The Sudanese government executed nine people who may have been innocent on Monday. The nine men were convicted of murder, but their confessions were extracted under torture.
Amnesty International has called on the Sudanese authorities to abolish the death penalty immediately. The organization opposes the death penalty unconditionally in all situations as a violation of the right to life and the ultimate cruel, inhuman or degrading punishment.
“This case is a tragic example of what happens when an irreversible punishment such as the death penalty is applied,” said Tawanda Hondora, Deputy Director of the Amnesty International’s Africa Programme. “The execution of the nine men is outrageous. They were arbitrarily arrested, tortured and then subjected to an unfair trial.”
The nine men executed were Ishaq Mohammed Sanousi (thought to have been 71 years old), Abdel Hay Omar, Mustafa Adam, Mohammed Birgid,Hassan Adam Fadel, Adam Ibrahim, Jamaleddin Isa, Abdel Magid Ali Abdel Magid and Sabir Hassan. They were found guilty of the murder of newspaper editor Mohamed Taha in September 2006.
All those executed on Monday had said that they had been tortured to confess to the murder and been forced to sign confessions, which were later produced in court. All 10 people retracted their confessions in court, but the Appeal Court accepted the confessions as evidence against them to issue them with the death penalty.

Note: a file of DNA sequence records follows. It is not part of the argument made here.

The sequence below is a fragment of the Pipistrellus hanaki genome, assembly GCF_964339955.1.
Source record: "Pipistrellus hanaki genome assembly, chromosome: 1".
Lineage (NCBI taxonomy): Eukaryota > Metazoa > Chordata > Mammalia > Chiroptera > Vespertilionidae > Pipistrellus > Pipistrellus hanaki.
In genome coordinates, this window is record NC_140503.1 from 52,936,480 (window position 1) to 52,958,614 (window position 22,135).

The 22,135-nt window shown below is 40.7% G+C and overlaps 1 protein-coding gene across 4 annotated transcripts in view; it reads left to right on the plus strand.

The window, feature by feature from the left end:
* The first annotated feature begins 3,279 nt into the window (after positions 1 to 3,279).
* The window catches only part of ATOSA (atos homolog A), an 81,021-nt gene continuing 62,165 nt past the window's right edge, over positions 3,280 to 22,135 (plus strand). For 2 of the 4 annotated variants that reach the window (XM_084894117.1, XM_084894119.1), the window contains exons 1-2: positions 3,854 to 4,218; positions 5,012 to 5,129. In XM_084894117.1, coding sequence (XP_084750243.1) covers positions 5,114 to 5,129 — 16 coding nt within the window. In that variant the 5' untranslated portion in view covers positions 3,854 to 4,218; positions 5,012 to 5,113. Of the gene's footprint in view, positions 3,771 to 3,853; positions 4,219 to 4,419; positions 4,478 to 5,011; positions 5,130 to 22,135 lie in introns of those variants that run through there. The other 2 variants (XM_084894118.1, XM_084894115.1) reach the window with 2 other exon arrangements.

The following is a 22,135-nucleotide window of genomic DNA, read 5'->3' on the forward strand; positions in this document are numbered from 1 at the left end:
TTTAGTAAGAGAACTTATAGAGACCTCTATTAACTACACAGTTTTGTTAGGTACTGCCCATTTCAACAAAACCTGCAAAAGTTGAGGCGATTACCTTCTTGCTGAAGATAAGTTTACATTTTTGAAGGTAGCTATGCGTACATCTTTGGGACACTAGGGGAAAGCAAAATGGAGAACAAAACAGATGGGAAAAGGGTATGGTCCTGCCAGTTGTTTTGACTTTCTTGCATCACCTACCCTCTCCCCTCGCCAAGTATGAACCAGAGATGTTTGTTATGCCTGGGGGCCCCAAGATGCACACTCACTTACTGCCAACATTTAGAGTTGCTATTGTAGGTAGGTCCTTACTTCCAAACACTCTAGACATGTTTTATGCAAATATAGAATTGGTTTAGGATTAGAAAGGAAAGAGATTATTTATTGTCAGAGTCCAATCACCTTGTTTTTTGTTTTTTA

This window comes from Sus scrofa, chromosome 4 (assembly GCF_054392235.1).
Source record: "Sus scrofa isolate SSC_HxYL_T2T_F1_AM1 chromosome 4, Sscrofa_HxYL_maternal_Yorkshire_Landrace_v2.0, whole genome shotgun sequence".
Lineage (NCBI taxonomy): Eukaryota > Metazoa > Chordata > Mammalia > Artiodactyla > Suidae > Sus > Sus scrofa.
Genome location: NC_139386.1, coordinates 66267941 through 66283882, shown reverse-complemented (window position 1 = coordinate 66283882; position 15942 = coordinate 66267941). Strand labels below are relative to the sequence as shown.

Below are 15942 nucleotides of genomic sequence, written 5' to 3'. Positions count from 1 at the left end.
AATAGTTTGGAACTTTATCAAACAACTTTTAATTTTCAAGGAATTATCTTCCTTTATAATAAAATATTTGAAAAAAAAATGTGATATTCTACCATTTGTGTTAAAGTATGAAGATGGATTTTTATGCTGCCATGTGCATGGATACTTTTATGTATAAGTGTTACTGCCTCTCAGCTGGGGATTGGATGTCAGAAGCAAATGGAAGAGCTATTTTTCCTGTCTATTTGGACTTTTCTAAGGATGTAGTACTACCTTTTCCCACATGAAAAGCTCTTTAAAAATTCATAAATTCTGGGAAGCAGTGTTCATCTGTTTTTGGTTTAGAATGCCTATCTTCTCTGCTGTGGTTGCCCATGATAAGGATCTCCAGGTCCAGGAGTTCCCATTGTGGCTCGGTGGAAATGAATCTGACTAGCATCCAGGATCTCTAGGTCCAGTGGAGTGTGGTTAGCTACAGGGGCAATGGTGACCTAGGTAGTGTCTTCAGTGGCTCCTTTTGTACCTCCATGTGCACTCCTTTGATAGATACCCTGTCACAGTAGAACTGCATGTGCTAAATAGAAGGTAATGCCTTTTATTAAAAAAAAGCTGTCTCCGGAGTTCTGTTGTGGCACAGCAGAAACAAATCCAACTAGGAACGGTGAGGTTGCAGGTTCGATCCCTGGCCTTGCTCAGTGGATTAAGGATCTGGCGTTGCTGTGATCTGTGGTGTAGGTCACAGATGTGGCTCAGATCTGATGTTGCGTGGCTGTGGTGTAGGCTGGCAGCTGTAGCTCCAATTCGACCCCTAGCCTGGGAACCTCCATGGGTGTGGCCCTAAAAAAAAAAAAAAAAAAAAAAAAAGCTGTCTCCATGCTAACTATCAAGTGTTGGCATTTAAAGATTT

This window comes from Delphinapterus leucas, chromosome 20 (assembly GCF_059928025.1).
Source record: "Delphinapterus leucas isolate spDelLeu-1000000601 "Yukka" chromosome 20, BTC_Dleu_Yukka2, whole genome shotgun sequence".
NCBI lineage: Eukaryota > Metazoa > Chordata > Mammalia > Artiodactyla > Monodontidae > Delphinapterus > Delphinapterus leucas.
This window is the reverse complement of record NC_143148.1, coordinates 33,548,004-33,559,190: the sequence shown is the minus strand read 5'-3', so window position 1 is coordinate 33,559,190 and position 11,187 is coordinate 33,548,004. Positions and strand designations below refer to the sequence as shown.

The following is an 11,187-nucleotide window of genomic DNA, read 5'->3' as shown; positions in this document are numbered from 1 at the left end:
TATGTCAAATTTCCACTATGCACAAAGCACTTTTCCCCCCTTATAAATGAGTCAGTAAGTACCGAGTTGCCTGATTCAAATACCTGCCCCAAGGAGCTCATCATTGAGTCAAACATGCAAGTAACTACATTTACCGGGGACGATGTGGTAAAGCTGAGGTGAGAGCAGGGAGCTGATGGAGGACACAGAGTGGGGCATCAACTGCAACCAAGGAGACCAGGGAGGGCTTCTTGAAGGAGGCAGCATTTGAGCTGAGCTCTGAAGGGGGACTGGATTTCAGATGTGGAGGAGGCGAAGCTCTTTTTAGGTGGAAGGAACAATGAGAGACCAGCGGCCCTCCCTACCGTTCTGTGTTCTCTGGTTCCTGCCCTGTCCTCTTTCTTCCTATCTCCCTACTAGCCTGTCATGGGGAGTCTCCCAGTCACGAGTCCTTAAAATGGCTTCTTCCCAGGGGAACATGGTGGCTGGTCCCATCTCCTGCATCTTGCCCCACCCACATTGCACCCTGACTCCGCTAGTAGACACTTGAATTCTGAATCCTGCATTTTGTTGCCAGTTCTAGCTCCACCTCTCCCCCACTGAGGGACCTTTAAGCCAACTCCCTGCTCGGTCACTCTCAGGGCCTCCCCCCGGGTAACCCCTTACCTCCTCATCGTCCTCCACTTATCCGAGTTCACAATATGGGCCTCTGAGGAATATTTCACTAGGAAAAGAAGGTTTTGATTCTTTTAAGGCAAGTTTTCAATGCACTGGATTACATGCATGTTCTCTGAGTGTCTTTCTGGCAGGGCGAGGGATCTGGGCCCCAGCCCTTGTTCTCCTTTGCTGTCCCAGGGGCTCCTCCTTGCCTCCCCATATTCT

Defence lawyers asked for medical examinations into their torture, but these were refused, even though many of those arrested carried marks of torture on their bodies.
Amnesty International is concerned that the use of torture to extract confessions is built into the Sudanese system of justice by Article 10(i) of the Law of Evidence of 1993, which states that “… evidence is not dismissed solely because it has been obtained through an improper procedure, if the court is satisfied that it is independent and admissible”.
The nine men and another person, Al Taieb Abdelaziz Ishag, who was believed to have been under 16 at the time of the crime, were originally sentenced to death in November 2007. On 26 August 2008, the Supreme Court had upheld the death sentence for nine of the ten defendants and amended the charges against Al Taieb Abdelaziz Ishag from murder to harbouring offenders.